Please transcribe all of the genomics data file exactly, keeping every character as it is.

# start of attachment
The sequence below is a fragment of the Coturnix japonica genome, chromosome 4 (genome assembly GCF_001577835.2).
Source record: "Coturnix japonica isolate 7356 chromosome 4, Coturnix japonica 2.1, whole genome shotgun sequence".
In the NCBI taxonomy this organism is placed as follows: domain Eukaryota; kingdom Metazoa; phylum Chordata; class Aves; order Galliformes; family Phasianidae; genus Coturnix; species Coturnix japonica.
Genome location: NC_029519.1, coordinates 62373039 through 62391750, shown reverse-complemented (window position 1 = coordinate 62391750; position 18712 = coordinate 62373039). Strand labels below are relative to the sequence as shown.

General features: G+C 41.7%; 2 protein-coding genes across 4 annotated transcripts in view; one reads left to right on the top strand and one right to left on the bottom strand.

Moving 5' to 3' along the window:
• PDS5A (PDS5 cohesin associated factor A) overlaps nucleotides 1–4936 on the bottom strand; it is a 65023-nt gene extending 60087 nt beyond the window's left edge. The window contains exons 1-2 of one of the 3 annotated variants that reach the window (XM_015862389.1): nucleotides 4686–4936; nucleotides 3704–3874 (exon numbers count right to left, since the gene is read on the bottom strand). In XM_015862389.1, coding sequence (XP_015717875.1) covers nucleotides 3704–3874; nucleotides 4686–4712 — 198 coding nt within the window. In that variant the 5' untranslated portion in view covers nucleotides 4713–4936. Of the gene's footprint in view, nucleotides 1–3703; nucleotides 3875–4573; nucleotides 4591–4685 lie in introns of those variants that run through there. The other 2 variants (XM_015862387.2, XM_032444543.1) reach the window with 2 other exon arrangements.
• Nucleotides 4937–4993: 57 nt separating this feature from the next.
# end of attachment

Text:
The sequence below is a fragment of the Coturnix japonica genome, chromosome 4 (genome assembly GCF_001577835.2).
Source record: "Coturnix japonica isolate 7356 chromosome 4, Coturnix japonica 2.1, whole genome shotgun sequence".
In the NCBI taxonomy this organism is placed as follows: domain Eukaryota; kingdom Metazoa; phylum Chordata; class Aves; order Galliformes; family Phasianidae; genus Coturnix; species Coturnix japonica.
Genome location: NC_029519.1, coordinates 62373039 through 62391750, shown reverse-complemented (window position 1 = coordinate 62391750; position 18712 = coordinate 62373039). Strand labels below are relative to the sequence as shown.

General features: G+C 41.7%; 2 protein-coding genes across 4 annotated transcripts in view; one reads left to right on the top strand and one right to left on the bottom strand.

Moving 5' to 3' along the window:
• PDS5A (PDS5 cohesin associated factor A) overlaps nucleotides 1–4936 on the bottom strand; it is a 65023-nt gene extending 60087 nt beyond the window's left edge. The window contains exons 1-2 of one of the 3 annotated variants that reach the window (XM_015862389.1): nucleotides 4686–4936; nucleotides 3704–3874 (exon numbers count right to left, since the gene is read on the bottom strand). In XM_015862389.1, coding sequence (XP_015717875.1) covers nucleotides 3704–3874; nucleotides 4686–4712 — 198 coding nt within the window. In that variant the 5' untranslated portion in view covers nucleotides 4713–4936. Of the gene's footprint in view, nucleotides 1–3703; nucleotides 3875–4573; nucleotides 4591–4685 lie in introns of those variants that run through there. The other 2 variants (XM_015862387.2, XM_032444543.1) reach the window with 2 other exon arrangements.
• Nucleotides 4937–4993: 57 nt separating this feature from the next.